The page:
You’re convinced, some folks within your team are convinced but there’s still a few hold-outs to incorporating user feedback sessions into your product’s development cycle. Over my years as a designer on various software teams, here are some methods I’ve found to be successful in gaining larger buy-in for the UX processes within an agile environment.
In a nutshell I recommend that you clarify any misconceptions of UX testing, iterate in public and then stay consistent with your processes.
First, Clarify Misconceptions. (aka Convince Management)
Funding, time and awareness of user experience testing on established software teams are difficult bridges to cross. Processes can be established, roles entrenched and budgets set. Management may need a push to get things rolling and your best path forward is through taking action and clarifying any misconceptions folks may have about user testing.
1 —Gain Exposure. Whenever possible, conduct your user feedback sessions in semi-public common areas, frequented by other employees. This leads to folks striking up conversations with you later in the hallway or break room.What were you doing there? Why? And eventually, how can we do this on my team, or with my product?
Conduct user tests in common areas to boost company awareness of your processes & results.
If you’re unable to conduct the sessions themselves in public, document the results and publish your findings!
2 — Encourage Involvement. There’s always room for one more observer, note taker or test conductor. If someone expresses interest in your feedback cycles, get them involved directly. Seeing is believing, and hearing feedback directly from real users is a strong impetus for turning managers into believers.
3 —Promote Education. As stakeholders in the larger company gain awareness of your public user testing, you can reinforce the benefits and statistics driving your processes. Hold meetings with other software teams, give quick but formal presentations and share your resources!
Once you have others convinced, the battle is nearly won! Nice work. Up next comes more action, testing sessions and a commitment to consistency.
Next, Iterate in Public.
Iterating in public means putting yourself, your work and your raw processes out in front of others, well before they are perfected. It can be scary, but with the right collective attitude quickly leads to a better way of conducting your tests. The most exciting part of this is that by working in public, folks outside of your own team will begin to take notice of your efforts.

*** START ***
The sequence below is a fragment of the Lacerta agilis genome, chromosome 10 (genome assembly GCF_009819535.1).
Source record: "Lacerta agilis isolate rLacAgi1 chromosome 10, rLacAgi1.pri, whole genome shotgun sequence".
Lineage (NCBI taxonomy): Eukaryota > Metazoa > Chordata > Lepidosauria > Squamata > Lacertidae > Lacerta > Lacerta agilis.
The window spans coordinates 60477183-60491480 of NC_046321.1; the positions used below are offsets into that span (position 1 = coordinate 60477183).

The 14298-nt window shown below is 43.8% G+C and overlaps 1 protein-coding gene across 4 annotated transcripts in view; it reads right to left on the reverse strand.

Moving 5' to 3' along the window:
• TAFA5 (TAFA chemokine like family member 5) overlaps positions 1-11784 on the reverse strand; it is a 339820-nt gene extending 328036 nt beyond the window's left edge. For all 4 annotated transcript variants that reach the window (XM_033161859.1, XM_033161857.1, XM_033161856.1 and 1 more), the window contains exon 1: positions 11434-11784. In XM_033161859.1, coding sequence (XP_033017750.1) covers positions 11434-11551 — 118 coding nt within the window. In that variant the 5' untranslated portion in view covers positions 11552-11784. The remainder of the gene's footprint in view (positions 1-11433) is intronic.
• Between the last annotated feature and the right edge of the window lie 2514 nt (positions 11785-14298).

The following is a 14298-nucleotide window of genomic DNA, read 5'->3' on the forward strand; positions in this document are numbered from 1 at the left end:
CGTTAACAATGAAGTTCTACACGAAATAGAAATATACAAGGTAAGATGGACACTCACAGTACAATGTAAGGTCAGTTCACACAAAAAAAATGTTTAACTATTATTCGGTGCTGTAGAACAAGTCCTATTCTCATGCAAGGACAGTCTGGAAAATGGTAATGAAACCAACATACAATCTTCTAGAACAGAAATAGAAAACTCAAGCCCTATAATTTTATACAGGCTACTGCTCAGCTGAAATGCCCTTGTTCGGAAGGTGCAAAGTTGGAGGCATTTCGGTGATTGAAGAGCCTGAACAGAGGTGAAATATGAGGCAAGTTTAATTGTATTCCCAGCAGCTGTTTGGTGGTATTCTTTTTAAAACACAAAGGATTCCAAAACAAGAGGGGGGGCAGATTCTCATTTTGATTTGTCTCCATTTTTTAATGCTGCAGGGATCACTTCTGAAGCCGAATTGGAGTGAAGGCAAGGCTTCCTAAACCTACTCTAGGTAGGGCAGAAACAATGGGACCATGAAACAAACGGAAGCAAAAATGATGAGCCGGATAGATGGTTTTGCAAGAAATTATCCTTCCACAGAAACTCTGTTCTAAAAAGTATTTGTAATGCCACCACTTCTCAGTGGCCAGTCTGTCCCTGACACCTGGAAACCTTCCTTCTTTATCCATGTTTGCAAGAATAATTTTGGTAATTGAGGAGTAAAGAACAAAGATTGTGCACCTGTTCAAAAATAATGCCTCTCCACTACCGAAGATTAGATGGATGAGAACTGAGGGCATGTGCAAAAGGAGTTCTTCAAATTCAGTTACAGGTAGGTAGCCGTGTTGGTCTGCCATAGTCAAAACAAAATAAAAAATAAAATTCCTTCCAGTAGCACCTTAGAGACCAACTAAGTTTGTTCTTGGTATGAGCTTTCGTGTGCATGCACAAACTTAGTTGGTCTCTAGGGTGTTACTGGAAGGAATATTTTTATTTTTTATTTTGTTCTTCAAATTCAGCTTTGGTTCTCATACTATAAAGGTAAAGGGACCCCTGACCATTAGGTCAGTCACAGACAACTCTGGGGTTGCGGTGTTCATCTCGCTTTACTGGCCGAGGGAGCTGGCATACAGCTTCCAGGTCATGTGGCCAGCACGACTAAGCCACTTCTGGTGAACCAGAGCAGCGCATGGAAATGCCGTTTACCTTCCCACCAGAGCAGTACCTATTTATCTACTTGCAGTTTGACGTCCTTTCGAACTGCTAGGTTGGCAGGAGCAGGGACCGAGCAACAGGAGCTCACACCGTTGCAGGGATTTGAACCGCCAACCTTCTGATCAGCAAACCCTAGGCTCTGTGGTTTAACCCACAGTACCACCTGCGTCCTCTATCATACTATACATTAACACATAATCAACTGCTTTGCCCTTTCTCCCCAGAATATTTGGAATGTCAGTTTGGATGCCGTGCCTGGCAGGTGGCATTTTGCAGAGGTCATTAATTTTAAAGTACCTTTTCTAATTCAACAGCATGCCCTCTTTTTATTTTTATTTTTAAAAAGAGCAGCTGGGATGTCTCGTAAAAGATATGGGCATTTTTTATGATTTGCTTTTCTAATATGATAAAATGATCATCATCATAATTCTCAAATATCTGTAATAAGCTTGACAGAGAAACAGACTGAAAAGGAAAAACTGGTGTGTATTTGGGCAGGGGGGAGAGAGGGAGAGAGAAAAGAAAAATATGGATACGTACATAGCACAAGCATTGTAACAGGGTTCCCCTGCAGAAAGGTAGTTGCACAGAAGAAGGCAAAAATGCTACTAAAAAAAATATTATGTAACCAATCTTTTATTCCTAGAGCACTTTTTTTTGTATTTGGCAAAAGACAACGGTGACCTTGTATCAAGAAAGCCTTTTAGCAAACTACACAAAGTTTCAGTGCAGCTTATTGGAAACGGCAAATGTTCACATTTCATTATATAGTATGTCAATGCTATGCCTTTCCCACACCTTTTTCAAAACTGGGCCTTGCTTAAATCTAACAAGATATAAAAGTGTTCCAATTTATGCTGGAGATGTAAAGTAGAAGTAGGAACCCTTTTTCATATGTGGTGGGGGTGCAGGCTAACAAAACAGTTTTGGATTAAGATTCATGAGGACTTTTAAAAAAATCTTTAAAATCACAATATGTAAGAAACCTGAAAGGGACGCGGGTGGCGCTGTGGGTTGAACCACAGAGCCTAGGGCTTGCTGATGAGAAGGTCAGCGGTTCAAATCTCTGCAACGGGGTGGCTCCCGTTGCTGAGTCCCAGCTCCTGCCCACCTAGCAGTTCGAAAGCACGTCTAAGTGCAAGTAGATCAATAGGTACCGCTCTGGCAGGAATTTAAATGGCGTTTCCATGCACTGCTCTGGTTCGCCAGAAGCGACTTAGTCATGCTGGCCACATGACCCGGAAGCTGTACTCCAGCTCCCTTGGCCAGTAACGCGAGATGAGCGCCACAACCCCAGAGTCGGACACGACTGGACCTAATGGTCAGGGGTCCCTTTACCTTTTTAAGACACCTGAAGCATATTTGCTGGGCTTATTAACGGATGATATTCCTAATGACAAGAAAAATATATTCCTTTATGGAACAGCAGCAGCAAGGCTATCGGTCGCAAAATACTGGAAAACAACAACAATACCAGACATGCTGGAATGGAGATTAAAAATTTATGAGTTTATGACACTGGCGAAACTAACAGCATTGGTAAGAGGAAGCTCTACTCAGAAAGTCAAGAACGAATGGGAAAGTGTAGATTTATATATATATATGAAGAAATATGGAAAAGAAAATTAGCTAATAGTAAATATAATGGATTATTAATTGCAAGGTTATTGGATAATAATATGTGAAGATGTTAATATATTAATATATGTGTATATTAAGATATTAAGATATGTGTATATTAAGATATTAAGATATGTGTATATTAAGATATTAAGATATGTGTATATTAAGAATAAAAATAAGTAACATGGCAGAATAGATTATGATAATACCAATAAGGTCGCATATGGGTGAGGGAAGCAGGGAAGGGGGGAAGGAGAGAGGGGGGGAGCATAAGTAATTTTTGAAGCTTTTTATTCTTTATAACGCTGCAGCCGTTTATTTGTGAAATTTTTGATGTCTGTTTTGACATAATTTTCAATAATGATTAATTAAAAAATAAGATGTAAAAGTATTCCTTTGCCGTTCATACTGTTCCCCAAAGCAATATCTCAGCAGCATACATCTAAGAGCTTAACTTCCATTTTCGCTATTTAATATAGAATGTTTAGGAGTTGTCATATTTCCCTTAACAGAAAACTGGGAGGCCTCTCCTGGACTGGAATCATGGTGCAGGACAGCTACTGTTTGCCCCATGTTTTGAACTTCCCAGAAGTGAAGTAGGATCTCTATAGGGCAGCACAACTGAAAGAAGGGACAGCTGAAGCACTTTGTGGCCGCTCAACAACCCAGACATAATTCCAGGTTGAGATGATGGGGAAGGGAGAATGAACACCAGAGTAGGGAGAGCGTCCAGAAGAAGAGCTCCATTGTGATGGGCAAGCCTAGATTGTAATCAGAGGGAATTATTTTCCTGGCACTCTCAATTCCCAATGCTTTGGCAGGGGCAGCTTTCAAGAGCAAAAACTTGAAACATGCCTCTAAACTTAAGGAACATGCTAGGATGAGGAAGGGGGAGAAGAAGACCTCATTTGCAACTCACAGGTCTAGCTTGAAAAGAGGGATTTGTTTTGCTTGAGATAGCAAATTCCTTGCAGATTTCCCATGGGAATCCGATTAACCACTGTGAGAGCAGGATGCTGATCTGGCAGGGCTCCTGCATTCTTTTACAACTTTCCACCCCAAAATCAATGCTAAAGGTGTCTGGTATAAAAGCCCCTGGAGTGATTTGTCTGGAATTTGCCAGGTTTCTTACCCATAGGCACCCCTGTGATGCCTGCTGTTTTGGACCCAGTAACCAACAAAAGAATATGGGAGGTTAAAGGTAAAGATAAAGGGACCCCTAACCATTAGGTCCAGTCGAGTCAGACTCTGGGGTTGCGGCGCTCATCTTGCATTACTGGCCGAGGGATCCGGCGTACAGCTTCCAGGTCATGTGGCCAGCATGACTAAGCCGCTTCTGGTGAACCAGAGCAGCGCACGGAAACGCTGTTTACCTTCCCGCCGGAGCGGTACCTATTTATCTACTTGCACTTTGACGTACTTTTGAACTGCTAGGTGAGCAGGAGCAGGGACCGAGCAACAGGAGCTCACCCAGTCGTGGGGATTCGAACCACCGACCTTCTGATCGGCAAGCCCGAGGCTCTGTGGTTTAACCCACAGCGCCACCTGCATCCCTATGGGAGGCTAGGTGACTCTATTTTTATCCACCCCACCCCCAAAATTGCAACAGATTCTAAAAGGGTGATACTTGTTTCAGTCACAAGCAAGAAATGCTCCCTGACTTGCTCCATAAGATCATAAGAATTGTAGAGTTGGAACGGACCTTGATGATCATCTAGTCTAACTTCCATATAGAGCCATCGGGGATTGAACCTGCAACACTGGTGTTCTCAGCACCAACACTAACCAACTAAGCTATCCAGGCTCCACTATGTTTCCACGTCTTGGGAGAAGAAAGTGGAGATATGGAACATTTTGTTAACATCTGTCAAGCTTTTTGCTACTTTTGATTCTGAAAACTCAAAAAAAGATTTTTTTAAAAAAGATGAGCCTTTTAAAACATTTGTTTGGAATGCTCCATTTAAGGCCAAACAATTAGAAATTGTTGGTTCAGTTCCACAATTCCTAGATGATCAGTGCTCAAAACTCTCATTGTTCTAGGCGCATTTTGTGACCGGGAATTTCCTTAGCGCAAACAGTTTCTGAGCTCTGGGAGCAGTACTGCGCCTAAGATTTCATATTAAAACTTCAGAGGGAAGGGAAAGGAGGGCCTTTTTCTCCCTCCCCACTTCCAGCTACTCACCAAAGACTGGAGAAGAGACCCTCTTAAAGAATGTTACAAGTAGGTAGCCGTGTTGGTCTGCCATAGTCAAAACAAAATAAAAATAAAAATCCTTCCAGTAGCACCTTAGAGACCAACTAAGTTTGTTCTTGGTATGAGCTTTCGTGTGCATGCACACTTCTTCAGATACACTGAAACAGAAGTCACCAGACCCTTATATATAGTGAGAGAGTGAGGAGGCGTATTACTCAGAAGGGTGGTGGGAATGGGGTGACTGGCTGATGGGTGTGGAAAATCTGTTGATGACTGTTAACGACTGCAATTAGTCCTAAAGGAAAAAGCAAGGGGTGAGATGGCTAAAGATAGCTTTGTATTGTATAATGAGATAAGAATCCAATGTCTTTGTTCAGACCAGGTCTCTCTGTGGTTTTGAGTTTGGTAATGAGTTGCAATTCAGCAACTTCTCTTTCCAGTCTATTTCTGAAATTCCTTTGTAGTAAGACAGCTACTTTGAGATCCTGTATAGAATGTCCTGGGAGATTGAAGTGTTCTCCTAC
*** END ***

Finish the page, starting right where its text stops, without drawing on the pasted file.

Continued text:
Run new tests before you’re 100% sure how to do so. There are a number of methods like paper prototyping, InVision powered prototypes, user surveys or even just talking with folks in your target demographic that will bring positive results and influence to your product. Try new things, bring others into the fold and explore what types of test work best for which type of feedback on your specific product.
Public iterations will only work if you’re consistent as well. There’s something called ‘The Magic of Seven, which Sean McCabe talks about in his great podcast on entrepreneurship and design. He reflects that It takes hearing new information 7 times before it is retained. People notice consistency, they don’t notice announcements.
Finally, Stay Consistent.
Through consistency with a weekly scheduled testing, no matter how small a feature or seemingly trivial of a test, you’ll begin to see results. You’ll become known as “that team or designer that’s always testing something”.
Conduct sessions in the same places, around the same times and always publish your results to as large an audience as possible.
This again leads to more learning and internal training with other teams and coworkers. Which leads to acceptance of the process as others explore the potential benefits that a user-focused approach brings.
In the end, you’ll hopefully be able to lead your team to a solid testing process where you can build what users actually need, save time and take opinions out of the product development cycle. Good luck out there.